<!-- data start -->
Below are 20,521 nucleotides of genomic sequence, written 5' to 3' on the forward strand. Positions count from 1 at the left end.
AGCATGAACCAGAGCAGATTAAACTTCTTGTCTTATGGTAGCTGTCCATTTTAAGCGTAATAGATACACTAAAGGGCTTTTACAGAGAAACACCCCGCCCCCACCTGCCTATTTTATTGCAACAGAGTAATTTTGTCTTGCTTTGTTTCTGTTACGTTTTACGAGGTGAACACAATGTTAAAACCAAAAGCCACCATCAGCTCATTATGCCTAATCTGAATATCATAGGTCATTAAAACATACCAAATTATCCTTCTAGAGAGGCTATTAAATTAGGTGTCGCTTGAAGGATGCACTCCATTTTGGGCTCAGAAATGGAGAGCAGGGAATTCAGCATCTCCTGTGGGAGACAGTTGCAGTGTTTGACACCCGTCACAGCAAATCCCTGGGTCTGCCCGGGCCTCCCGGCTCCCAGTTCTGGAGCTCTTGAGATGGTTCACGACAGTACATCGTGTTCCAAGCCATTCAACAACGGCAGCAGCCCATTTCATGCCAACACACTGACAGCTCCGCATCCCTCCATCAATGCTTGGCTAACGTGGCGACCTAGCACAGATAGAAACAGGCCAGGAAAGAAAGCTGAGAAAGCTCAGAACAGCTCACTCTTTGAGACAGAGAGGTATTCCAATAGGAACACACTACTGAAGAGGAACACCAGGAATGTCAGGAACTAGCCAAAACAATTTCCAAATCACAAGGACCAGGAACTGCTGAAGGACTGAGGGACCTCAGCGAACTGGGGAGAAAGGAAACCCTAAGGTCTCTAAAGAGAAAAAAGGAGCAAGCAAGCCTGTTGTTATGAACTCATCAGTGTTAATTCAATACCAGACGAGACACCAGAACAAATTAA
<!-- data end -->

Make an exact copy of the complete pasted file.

Below are 20,521 nucleotides of genomic sequence, written 5' to 3' on the forward strand. Positions count from 1 at the left end.
AGCATGAACCAGAGCAGATTAAACTTCTTGTCTTATGGTAGCTGTCCATTTTAAGCGTAATAGATACACTAAAGGGCTTTTACAGAGAAACACCCCGCCCCCACCTGCCTATTTTATTGCAACAGAGTAATTTTGTCTTGCTTTGTTTCTGTTACGTTTTACGAGGTGAACACAATGTTAAAACCAAAAGCCACCATCAGCTCATTATGCCTAATCTGAATATCATAGGTCATTAAAACATACCAAATTATCCTTCTAGAGAGGCTATTAAATTAGGTGTCGCTTGAAGGATGCACTCCATTTTGGGCTCAGAAATGGAGAGCAGGGAATTCAGCATCTCCTGTGGGAGACAGTTGCAGTGTTTGACACCCGTCACAGCAAATCCCTGGGTCTGCCCGGGCCTCCCGGCTCCCAGTTCTGGAGCTCTTGAGATGGTTCACGACAGTACATCGTGTTCCAAGCCATTCAACAACGGCAGCAGCCCATTTCATGCCAACACACTGACAGCTCCGCATCCCTCCATCAATGCTTGGCTAACGTGGCGACCTAGCACAGATAGAAACAGGCCAGGAAAGAAAGCTGAGAAAGCTCAGAACAGCTCACTCTTTGAGACAGAGAGGTATTCCAATAGGAACACACTACTGAAGAGGAACACCAGGAATGTCAGGAACTAGCCAAAACAATTTCCAAATCACAAGGACCAGGAACTGCTGAAGGACTGAGGGACCTCAGCGAACTGGGGAGAAAGGAAACCCTAAGGTCTCTAAAGAGAAAAAAGGAGCAAGCAAGCCTGTTGTTATGAACTCATCAGTGTTAATTCAATACCAGACGAGACACCAGAACAAATTAA